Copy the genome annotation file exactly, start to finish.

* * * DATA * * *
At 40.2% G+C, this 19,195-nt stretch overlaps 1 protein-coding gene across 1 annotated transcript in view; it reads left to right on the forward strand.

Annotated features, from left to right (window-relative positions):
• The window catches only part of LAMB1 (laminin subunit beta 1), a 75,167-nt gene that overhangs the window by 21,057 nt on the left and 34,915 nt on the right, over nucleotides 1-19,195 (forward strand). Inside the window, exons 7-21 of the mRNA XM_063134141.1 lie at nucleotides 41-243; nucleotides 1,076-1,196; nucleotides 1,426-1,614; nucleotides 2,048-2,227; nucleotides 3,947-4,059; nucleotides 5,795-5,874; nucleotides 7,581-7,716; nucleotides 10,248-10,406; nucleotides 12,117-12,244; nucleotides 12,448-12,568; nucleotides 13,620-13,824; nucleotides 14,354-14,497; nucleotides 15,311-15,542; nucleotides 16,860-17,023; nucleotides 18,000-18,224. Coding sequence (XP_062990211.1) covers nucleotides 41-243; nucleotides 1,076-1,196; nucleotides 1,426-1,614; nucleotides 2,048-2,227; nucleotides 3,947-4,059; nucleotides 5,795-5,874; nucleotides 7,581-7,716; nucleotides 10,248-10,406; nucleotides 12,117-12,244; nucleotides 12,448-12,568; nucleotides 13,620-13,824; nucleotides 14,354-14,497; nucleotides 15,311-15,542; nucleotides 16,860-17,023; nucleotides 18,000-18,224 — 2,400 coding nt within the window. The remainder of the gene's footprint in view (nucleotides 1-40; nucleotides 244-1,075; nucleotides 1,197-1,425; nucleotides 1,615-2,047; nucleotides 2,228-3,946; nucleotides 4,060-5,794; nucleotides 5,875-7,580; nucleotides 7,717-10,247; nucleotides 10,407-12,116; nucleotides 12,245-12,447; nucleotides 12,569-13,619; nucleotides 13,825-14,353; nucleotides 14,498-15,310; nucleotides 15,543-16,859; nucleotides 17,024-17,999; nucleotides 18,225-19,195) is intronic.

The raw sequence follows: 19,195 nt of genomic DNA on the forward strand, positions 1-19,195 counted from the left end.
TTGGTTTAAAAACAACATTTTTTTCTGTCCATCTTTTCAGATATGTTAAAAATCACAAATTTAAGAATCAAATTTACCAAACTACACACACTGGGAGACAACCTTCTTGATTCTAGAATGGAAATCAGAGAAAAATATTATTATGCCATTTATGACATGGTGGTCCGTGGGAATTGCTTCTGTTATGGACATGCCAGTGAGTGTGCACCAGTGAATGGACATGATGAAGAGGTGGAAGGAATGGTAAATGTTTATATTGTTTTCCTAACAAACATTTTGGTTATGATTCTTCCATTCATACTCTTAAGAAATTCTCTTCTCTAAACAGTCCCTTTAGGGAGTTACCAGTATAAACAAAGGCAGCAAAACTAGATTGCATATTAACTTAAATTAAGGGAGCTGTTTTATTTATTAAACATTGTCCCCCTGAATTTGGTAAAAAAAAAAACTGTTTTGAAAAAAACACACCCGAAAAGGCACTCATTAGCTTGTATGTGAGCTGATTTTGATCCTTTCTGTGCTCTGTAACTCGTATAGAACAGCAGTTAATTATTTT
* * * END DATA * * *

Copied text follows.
At 40.2% G+C, this 19,195-nt stretch overlaps 1 protein-coding gene across 1 annotated transcript in view; it reads left to right on the forward strand.

Annotated features, from left to right (window-relative positions):
• The window catches only part of LAMB1 (laminin subunit beta 1), a 75,167-nt gene that overhangs the window by 21,057 nt on the left and 34,915 nt on the right, over nucleotides 1-19,195 (forward strand). Inside the window, exons 7-21 of the mRNA XM_063134141.1 lie at nucleotides 41-243; nucleotides 1,076-1,196; nucleotides 1,426-1,614; nucleotides 2,048-2,227; nucleotides 3,947-4,059; nucleotides 5,795-5,874; nucleotides 7,581-7,716; nucleotides 10,248-10,406; nucleotides 12,117-12,244; nucleotides 12,448-12,568; nucleotides 13,620-13,824; nucleotides 14,354-14,497; nucleotides 15,311-15,542; nucleotides 16,860-17,023; nucleotides 18,000-18,224. Coding sequence (XP_062990211.1) covers nucleotides 41-243; nucleotides 1,076-1,196; nucleotides 1,426-1,614; nucleotides 2,048-2,227; nucleotides 3,947-4,059; nucleotides 5,795-5,874; nucleotides 7,581-7,716; nucleotides 10,248-10,406; nucleotides 12,117-12,244; nucleotides 12,448-12,568; nucleotides 13,620-13,824; nucleotides 14,354-14,497; nucleotides 15,311-15,542; nucleotides 16,860-17,023; nucleotides 18,000-18,224 — 2,400 coding nt within the window. The remainder of the gene's footprint in view (nucleotides 1-40; nucleotides 244-1,075; nucleotides 1,197-1,425; nucleotides 1,615-2,047; nucleotides 2,228-3,946; nucleotides 4,060-5,794; nucleotides 5,875-7,580; nucleotides 7,717-10,247; nucleotides 10,407-12,116; nucleotides 12,245-12,447; nucleotides 12,569-13,619; nucleotides 13,825-14,353; nucleotides 14,498-15,310; nucleotides 15,543-16,859; nucleotides 17,024-17,999; nucleotides 18,225-19,195) is intronic.

The raw sequence follows: 19,195 nt of genomic DNA on the forward strand, positions 1-19,195 counted from the left end.
TTGGTTTAAAAACAACATTTTTTTCTGTCCATCTTTTCAGATATGTTAAAAATCACAAATTTAAGAATCAAATTTACCAAACTACACACACTGGGAGACAACCTTCTTGATTCTAGAATGGAAATCAGAGAAAAATATTATTATGCCATTTATGACATGGTGGTCCGTGGGAATTGCTTCTGTTATGGACATGCCAGTGAGTGTGCACCAGTGAATGGACATGATGAAGAGGTGGAAGGAATGGTAAATGTTTATATTGTTTTCCTAACAAACATTTTGGTTATGATTCTTCCATTCATACTCTTAAGAAATTCTCTTCTCTAAACAGTCCCTTTAGGGAGTTACCAGTATAAACAAAGGCAGCAAAACTAGATTGCATATTAACTTAAATTAAGGGAGCTGTTTTATTTATTAAACATTGTCCCCCTGAATTTGGTAAAAAAAAAAACTGTTTTGAAAAAAACACACCCGAAAAGGCACTCATTAGCTTGTATGTGAGCTGATTTTGATCCTTTCTGTGCTCTGTAACTCGTATAGAACAGCAGTTAATTATTTT